- Barak Medina, 2003. "Augmenting the Value of Ownership by Protecting It Only Partially: The "Market-Overt" Rule Revisited," Journal of Law, Economics and Organization, Oxford University Press, vol. 19(2), pages 343-372, October.
- Dani Rodrik & Arvind Subramanian & Francesco Trebbi, 2004.
"Institutions Rule: The Primacy of Institutions Over Geography and Integration in Economic Development,"
Journal of Economic Growth,
Springer, vol. 9(2), pages 131-165, 06.
- Dani Rodrik & Arvind Subramanian & Francesco Trebbi, 2002. "Institutions Rule: The Primacy of Institutions over Geography and Integration in Economic Development," NBER Working Papers 9305, National Bureau of Economic Research, Inc.
- Rodrik, Dani & Subramanian, Arvind & Trebbi, Francesco, 2002. "Institutions Rule: The Primacy of Institutions Over Geography and Integration in Economic Development," CEPR Discussion Papers 3643, C.E.P.R. Discussion Papers.
- Allen, Douglas W, 1991. "Homesteading and Property Rights; or, "How the West Was Really Won."," Journal of Law and Economics, University of Chicago Press, vol. 34(1), pages 1-23, April.
- Barzel, Yoram, 1982. "Measurement Cost and the Organization of Markets," Journal of Law and Economics, University of Chicago Press, vol. 25(1), pages 27-48, April.
- Wallis, John Joseph, 2011. "Institutions, organizations, impersonality, and interests: The dynamics of institutions," Journal of Economic Behavior & Organization, Elsevier, vol. 79(1-2), pages 48-64, June.
- Hansmann, Henry & Kraakman, Reinier, 2002. "Property, Contract, and Verification: The Numerus Clausus Problem and the Divisibility of Rights," The Journal of Legal Studies, University of Chicago Press, vol. 31(2), pages S373-420, June.
- Telser, L G, 1980. "A Theory of Self-enforcing Agreements," The Journal of Business, University of Chicago Press, vol. 53(1), pages 27-44, January.
- Klein, Benjamin & Leffler, Keith B, 1981. "The Role of Market Forces in Assuring Contractual Performance," Journal of Political Economy, University of Chicago Press, vol. 89(4), pages 615-41, August.
- Antony Dnes & Dean Lueck, 2009. "Asymmetric Information and the Law of Servitudes Governing Land," The Journal of Legal Studies, University of Chicago Press, vol. 38(1), pages 89-120, 01.
- Lueck, Dean & Miceli, Thomas J., 2007.
Handbook of Law and Economics,
- Wallis, John Joseph, 2011. "Institutions, organizations, impersonality, and interests: The dynamics of institutions," Journal of Economic Behavior & Organization, Elsevier, vol. 79(1), pages 48-64.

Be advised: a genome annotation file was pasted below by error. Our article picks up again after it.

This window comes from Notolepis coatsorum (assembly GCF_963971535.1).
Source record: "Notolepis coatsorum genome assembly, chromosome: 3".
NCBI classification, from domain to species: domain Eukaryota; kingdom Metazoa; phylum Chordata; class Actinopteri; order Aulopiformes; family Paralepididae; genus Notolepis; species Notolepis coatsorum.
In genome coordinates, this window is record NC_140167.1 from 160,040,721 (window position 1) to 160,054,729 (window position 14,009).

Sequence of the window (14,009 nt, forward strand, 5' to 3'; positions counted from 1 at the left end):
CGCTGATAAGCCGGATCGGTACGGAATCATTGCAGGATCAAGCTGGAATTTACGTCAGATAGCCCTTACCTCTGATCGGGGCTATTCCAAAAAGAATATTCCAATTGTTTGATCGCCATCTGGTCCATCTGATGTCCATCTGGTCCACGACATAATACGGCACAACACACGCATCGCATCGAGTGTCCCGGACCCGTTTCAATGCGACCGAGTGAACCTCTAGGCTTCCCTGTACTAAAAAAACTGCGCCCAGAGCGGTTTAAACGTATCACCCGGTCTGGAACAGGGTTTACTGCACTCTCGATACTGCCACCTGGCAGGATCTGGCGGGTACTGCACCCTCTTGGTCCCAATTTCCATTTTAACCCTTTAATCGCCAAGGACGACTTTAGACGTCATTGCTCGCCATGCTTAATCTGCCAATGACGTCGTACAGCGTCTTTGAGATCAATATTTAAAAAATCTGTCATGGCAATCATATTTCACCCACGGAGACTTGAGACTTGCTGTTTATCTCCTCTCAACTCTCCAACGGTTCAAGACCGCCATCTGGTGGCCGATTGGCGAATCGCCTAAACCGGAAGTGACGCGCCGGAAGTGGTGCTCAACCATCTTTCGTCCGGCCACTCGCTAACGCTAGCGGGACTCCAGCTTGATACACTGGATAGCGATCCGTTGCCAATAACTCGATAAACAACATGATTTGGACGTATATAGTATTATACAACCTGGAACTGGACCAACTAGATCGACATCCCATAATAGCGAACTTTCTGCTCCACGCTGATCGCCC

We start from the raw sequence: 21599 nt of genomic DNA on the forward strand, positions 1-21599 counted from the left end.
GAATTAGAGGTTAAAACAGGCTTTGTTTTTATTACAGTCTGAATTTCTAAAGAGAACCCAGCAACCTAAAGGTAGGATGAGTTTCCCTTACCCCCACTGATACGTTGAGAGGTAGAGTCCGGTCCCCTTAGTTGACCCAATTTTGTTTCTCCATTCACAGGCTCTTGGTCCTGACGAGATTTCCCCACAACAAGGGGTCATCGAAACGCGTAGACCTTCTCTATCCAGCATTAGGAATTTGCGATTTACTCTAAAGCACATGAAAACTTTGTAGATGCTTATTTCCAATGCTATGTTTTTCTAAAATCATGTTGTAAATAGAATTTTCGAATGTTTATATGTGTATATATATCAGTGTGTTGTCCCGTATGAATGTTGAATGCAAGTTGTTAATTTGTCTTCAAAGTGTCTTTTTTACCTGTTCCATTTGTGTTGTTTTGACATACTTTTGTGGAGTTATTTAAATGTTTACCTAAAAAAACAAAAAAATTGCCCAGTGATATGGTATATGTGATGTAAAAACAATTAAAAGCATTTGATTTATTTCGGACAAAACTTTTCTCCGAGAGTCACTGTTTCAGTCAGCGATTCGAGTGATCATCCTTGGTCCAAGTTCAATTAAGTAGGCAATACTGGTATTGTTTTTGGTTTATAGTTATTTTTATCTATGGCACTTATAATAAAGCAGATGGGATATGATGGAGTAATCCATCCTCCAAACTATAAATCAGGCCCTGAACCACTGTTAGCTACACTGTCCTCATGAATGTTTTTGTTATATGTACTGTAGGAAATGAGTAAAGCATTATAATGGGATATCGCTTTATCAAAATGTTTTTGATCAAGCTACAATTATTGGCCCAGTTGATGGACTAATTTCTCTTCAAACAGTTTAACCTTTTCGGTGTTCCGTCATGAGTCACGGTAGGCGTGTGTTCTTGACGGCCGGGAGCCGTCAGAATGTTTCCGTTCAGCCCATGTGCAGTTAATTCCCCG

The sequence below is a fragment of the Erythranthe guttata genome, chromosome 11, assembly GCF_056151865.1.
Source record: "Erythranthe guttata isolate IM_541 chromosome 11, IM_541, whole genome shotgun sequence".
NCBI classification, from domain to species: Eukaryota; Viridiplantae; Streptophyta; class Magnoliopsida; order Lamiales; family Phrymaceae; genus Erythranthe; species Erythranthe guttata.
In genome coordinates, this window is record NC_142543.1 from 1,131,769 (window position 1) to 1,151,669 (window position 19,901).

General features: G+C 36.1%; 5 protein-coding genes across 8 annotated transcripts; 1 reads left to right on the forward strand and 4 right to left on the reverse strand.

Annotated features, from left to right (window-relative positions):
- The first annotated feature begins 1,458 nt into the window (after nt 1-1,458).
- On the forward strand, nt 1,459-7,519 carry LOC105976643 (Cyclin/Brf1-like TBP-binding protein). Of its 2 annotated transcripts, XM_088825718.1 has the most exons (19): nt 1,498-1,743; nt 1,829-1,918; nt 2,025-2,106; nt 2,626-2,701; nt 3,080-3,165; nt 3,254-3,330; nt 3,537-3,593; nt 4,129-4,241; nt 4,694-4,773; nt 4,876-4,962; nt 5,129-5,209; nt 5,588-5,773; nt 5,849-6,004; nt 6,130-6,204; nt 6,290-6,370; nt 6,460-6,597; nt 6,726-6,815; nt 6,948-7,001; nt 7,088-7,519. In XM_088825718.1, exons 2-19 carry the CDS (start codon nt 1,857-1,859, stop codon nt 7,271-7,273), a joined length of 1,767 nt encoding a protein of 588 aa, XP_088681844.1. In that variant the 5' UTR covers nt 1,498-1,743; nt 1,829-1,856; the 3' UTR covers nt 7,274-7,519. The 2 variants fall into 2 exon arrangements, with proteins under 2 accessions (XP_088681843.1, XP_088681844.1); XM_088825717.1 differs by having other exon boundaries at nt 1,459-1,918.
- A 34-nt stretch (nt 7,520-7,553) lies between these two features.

- A. Chong & C. Calderón, 2000. "Causality and Feedback Between Institutional Measures and Economic Growth," Economics and Politics, Wiley Blackwell, vol. 12(1), pages 69-81, 03.
- Anderson, Terry L & Hill, Peter J, 1975. "The Evolution of Property Rights: A Study of the American West," Journal of Law and Economics, University of Chicago Press, vol. 18(1), pages 163-79, April.
- Akerlof, George A, 1970. "The Market for 'Lemons': Quality Uncertainty and the Market Mechanism," The Quarterly Journal of Economics, MIT Press, vol. 84(3), pages 488-500, August.
- A. Nicita & M. Rizzolli & H. Smith, 2012. "Exploring Coase’s world: an introduction," International Review of Economics, Springer, vol. 59(2), pages 111-120, July.
For technical questions regarding this item, or to correct its authors, title, abstract, bibliographic or download information, contact: (Guenther Eichhorn) or (Christopher F Baum).
If you have authored this item and are not yet registered with RePEc, we encourage you to do it here. This allows to link your profile to this item. It also allows you to accept potential citations to this item that we are uncertain about.
If references are entirely missing, you can add them using this form.
If the full references list an item that is present in RePEc, but the system did not link to it, you can help with this form.
If you know of missing items citing this one, you can help us creating those links by adding the relevant references in the same way as above, for each refering item. If you are a registered author of this item, you may also want to check the "citations" tab in your profile, as there may be some citations waiting for confirmation.
Please note that corrections may take a couple of weeks to filter through the various RePEc services.